5 min­utes with...

The man from the Fox­den­ton es­tate and drinks com­pany on his pro­mo­tion from ca­nine re­place­ment to walk­ing gun.

Shooting Gazette - - Shoot briefing - Nick Rad­clyffe

How were you in­tro­duced to shoot­ing?

From the age of eight I used to ac­com­pany my father on his an­nual rough shoot­ing trip to Corn­wall. We would stay in Pen­zance and each day jump in a Mor­ris Ox­ford and trun­dle round the lanes look­ing for wood­cock, snipe and plover. For the first few years I was the dog and was of­ten dropped off at one end of a field and told to wait and then walk through the field putting up the snipe and plover. In those days, the 1960s, we still shot green and golden plover. As a re­sult I started on rough shoot­ing and it was only when I was 14 or 15 and had been shoot­ing for three years that I ever went on a driven pheas­ant shoot.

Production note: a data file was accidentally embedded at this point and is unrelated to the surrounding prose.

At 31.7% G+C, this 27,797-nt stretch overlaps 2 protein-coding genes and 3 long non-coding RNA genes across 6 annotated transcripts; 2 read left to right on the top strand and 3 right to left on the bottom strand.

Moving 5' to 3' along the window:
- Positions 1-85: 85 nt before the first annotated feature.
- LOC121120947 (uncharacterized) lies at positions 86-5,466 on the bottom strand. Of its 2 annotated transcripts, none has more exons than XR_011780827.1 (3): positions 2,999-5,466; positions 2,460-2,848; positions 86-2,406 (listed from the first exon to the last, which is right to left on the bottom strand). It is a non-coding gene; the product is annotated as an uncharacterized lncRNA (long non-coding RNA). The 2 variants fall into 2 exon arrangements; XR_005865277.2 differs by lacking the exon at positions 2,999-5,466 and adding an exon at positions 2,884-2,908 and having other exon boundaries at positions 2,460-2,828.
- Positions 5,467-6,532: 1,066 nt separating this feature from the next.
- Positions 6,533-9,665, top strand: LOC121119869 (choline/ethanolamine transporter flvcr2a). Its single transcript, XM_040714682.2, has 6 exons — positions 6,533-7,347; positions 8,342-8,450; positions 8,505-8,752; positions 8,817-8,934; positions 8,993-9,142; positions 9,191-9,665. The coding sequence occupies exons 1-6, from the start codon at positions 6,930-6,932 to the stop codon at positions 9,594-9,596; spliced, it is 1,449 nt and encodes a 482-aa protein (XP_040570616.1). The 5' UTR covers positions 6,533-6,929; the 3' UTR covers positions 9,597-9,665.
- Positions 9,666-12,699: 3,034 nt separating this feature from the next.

Who has been the big­gest in­flu­ence on your shoot­ing?

Un­sur­pris­ingly it was my father. He claimed not to be as good as his father (who claimed that un­less one fired 5,000 car­tridges a year one had lit­tle hope of be­ing a good shot), but in my eyes he seemed to know ev­ery­thing and be able to shoot just about any­thing. Years of walk­ing the fields of Corn­wall and then load­ing for him on grander shoots set the seal on my love of shoot­ing. St. Giles, the Earl of Shaftes­bury’s es­tate in Dorset, and we have great fun at the par­tridges there. When I am lucky enough to be in­vited by friends in York­shire I am al­ways thrilled to shoot on Frank Boddy’s shoots. In the last few years I have also shot with a charm­ing French­man, Ar­naud de Marmies, at his es­tate in Bur­gundy where we com­bine a day at pheas­ants (he has two English keep­ers) and a day at the wild boar. The dif­fer­ences are won­der­ful and I think we can al­ways learn from our con­ti­nen­tal neigh­bours.

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